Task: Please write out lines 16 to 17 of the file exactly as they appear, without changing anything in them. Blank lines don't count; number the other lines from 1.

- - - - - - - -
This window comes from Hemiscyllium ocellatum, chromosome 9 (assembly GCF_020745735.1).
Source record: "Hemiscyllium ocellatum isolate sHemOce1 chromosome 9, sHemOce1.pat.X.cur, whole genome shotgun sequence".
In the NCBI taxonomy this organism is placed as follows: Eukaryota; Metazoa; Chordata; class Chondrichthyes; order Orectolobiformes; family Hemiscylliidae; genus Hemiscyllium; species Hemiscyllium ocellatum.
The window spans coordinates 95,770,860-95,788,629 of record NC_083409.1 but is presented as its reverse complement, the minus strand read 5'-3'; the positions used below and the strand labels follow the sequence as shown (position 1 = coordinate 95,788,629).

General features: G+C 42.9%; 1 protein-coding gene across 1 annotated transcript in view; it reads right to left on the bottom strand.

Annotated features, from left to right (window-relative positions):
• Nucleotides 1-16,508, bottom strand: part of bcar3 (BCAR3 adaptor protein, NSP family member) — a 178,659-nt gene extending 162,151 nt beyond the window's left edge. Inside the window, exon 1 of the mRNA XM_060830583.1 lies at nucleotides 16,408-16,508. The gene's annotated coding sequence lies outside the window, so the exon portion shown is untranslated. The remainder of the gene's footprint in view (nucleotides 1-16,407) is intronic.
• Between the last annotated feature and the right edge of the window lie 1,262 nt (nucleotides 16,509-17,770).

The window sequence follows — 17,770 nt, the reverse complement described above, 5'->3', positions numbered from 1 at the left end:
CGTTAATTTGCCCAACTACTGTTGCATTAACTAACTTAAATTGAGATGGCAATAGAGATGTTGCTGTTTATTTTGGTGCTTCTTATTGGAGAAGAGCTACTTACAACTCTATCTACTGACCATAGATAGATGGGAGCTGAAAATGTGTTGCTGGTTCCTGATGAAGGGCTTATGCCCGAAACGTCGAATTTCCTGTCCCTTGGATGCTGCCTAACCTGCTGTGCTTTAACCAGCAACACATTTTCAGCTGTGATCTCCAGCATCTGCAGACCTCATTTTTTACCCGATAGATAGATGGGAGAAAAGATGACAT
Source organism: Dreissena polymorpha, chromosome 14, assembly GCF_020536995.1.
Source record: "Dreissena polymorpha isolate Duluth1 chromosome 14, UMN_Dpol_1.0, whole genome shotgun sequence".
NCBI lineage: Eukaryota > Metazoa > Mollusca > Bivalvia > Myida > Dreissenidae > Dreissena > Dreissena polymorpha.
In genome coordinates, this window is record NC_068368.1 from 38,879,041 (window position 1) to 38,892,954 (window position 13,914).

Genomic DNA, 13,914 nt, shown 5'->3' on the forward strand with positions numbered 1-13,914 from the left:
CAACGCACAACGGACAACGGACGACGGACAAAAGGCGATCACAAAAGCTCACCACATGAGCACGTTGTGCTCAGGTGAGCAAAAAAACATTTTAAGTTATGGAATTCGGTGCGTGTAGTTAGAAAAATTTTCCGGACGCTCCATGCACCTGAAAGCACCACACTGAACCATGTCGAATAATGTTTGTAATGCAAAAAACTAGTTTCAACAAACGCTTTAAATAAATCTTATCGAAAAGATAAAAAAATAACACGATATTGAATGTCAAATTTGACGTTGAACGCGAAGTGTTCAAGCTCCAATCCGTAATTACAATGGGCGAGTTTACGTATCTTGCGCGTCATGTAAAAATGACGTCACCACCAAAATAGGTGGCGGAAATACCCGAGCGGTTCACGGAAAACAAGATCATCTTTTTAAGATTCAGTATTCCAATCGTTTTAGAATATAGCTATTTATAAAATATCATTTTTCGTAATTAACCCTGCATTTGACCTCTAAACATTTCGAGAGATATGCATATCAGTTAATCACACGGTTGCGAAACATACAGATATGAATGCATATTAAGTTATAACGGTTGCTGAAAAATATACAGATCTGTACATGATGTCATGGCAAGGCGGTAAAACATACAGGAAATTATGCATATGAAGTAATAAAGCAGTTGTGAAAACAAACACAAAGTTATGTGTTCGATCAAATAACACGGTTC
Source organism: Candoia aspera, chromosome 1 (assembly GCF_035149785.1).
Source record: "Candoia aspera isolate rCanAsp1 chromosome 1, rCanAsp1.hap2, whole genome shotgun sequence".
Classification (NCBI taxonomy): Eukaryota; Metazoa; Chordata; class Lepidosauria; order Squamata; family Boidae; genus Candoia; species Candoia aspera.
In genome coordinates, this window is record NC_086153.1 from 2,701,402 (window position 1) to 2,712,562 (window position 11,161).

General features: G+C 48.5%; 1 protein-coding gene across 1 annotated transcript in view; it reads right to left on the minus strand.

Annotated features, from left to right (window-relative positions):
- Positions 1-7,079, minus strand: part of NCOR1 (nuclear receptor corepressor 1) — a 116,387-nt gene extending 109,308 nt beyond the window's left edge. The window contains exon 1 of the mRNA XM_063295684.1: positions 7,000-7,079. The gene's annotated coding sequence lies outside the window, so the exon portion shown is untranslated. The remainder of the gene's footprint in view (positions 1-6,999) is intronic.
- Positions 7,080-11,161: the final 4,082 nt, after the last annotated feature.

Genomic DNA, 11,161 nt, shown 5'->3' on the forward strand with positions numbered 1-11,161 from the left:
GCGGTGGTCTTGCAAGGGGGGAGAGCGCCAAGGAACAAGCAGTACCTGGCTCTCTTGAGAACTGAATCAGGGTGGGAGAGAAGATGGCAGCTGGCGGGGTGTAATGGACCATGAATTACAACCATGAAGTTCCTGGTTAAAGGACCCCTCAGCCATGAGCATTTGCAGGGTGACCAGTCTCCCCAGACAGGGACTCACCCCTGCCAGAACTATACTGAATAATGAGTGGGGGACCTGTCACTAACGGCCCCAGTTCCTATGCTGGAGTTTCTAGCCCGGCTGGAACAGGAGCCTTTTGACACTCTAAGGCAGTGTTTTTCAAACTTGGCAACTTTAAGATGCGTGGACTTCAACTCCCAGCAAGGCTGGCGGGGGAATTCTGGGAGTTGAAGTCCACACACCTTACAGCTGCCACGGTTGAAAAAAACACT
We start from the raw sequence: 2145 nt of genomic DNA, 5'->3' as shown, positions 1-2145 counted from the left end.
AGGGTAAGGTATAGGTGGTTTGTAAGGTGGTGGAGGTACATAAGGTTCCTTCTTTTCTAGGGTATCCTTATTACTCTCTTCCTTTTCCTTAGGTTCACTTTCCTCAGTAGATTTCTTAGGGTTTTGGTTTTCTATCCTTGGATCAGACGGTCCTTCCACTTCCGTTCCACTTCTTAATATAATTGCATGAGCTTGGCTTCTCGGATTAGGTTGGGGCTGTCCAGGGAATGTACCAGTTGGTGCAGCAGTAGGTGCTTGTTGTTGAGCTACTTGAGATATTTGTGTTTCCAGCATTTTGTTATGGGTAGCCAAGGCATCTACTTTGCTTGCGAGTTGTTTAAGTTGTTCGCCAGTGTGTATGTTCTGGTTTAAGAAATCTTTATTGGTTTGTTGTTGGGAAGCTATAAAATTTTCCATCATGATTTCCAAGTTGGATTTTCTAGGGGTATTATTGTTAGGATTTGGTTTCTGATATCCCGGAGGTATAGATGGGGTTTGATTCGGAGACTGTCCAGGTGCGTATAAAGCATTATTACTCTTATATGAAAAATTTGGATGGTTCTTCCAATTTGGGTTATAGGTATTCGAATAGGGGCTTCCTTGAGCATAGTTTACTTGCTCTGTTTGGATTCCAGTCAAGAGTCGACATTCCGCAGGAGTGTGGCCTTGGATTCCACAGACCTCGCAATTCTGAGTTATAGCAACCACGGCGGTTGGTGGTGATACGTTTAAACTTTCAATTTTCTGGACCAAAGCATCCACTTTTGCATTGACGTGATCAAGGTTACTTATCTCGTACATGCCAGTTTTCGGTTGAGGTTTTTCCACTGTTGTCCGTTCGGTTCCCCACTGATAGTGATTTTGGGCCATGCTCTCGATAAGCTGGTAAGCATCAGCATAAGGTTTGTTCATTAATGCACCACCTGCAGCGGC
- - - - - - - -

CAACGCACAACGGACAACGGACGACGGACAAAAGGCGATCACAAAAGCTCACCACATGAGCACGTTGTGCTCAGGTGAGCAAAAAAACATTTTAAGTTATGGAATTCGGTGCGTGTAGTTAGAAAAATTTTCCGGACGCTCCATGCACCTGAAAGCACCACACTGAACCATGTCGAATAATGTTTGTAATGCAAAAAACTAGTTTCAACAAACGCTTTAAATAAATCTTATCGAAAAGATAAAAAAATAACACGATATTGAATGTCAAATTTGACGTTGAACGCGAAGTGTTCAAGCTCCAATCCGTAATTACAATGGGCGAGTTTACGTATCTTGCGCGTCATGTAAAAATGACGTCACCACCAAAATAGGTGGCGGAAATACCCGAGCGGTTCACGGAAAACAAGATCATCTTTTTAAGATTCAGTATTCCAATCGTTTTAGAATATAGCTATTTATAAAATATCATTTTTCGTAATTAACCCTGCATTTGACCTCTAAACATTTCGAGAGATATGCATATCAGTTAATCACACGGTTGCGAAACATACAGATATGAATGCATATTAAGTTATAACGGTTGCTGAAAAATATACAGATCTGTACATGATGTCATGGCAAGGCGGTAAAACATACAGGAAATTATGCATATGAAGTAATAAAGCAGTTGTGAAAACAAACACAAAGTTATGTGTTCGATCAAATAACACGGTTC
Source organism: Candoia aspera, chromosome 1 (assembly GCF_035149785.1).